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ALI v. FREEMAN

United States District Court, D. New Jersey


September 9, 2005.

GABRIEL ALI, Plaintiff,
v.
MR. FREEMAN, Supervisor, Tully House, and MR. FISH, Security, Pathmark, Inc. Defendants.

The opinion of the court was delivered by: DENNIS CAVANAUGH, District Judge

OPINION

Plaintiff, Gabriel Ali, is currently confined at the Central Reception and Assignment Facility in West Trenton, New Jersey. He seeks to bring this action in forma pauperis pursuant to 28 U.S.C. § 1915 and 42 U.S.C. § 1983, alleging violations of his constitutional rights.

  At this time, the Court must review the Complaint pursuant to 28 U.S.C. §§ 1915(e)(2) and 1915A to determine whether it should be dismissed as frivolous or malicious, for failure to state a claim upon which relief may be granted, or because it seeks monetary relief from a defendant who is immune from such relief. For the following reasons, the complaint must be dismissed.

  BACKGROUND

  The following factual allegations are taken from Plaintiff's Complaint and are accepted as true for purposes of this review.

  Plaintiff states that while housed at the Tully House, a "halfway" house, he was working at the Pathmark supermarket and was charged with theft for allegedly stealing two packages of AA batteries. Plaintiff states that he did not steal the batteries, and provides a receipt evidencing that some exchange regarding batteries was made.*fn1 Defendant Freeman, the supervisor at the Tully House charged Plaintiff with theft, resulting in Plaintiff's loss of halfway house status. Plaintiff also seeks to sue Mr. Fish, a security guard at Pathmark for violating his due process rights, and for not having a union representative present during this incident, which resulted in his being fired. He states that defendant Fish entrapped him.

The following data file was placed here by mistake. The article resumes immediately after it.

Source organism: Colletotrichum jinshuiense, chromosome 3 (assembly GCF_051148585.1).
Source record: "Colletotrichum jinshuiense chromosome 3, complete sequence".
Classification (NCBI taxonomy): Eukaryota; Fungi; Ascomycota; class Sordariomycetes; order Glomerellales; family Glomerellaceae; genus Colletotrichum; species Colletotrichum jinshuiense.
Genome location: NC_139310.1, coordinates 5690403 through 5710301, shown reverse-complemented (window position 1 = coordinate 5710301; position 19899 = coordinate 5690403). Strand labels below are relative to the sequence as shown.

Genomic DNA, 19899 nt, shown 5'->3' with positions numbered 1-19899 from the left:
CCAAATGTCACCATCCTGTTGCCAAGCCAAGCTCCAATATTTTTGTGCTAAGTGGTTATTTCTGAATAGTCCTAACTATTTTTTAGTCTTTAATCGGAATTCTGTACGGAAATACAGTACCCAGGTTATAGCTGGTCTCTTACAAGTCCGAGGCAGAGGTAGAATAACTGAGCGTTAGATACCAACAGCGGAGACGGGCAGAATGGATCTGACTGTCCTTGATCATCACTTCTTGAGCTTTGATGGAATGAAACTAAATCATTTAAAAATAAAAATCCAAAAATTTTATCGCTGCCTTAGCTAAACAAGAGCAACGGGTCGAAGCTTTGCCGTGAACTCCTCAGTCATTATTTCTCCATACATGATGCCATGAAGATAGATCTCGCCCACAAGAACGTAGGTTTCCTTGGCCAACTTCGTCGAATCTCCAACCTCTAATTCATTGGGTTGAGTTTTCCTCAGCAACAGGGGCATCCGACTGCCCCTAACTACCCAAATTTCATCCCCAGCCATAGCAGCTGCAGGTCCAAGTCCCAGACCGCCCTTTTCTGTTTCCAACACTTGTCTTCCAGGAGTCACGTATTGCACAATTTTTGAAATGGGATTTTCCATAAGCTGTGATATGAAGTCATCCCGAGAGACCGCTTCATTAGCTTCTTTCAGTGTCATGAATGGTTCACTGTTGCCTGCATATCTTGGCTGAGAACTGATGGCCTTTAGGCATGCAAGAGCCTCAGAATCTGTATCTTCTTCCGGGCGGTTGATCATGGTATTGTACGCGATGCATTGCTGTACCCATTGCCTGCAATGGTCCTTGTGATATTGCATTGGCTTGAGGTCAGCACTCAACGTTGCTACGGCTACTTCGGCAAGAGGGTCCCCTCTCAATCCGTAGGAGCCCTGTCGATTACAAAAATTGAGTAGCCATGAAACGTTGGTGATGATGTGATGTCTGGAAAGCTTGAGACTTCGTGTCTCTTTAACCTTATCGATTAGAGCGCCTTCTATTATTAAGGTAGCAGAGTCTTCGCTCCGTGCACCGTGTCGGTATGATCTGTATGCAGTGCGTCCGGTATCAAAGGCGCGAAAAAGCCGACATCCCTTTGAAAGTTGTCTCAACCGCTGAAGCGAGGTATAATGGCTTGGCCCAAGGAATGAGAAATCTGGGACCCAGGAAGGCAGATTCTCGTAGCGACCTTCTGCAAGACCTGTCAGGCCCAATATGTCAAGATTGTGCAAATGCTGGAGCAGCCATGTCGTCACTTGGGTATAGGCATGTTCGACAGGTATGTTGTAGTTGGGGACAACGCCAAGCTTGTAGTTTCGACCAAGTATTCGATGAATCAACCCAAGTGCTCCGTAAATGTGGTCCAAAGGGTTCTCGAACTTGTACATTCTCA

Plaintiff seeks a declaratory judgment that his rights were violated. DISCUSSION

  A. Standard of Review

  In 1996, Congress enacted the Prison Litigation Reform Act ("PLRA"), Title VIII of the Omnibus Consolidated Rescissions and Appropriations Act of 1996, Pub.L. No. 104-134, 110 Stat. 1321 (April 26, 1996). Congress's purpose in enacting the PLRA was "primarily to curtail claims brought by prisoners under 42 U.S.C. § 1983 and the Federal Tort Claims Act . . . many of which are routinely dismissed as legally frivolous." Santana v. United States, 98 F.3d 752, 755 (3d Cir. 1996). A crucial part of the congressional plan for curtailing meritless prisoner suits is the requirement, embodied in 28 U.S.C. § 1915A(b), that a court must dismiss, at the earliest practicable time, any prisoner actions that are frivolous or malicious, fail to state a claim, or seek monetary relief from immune defendants.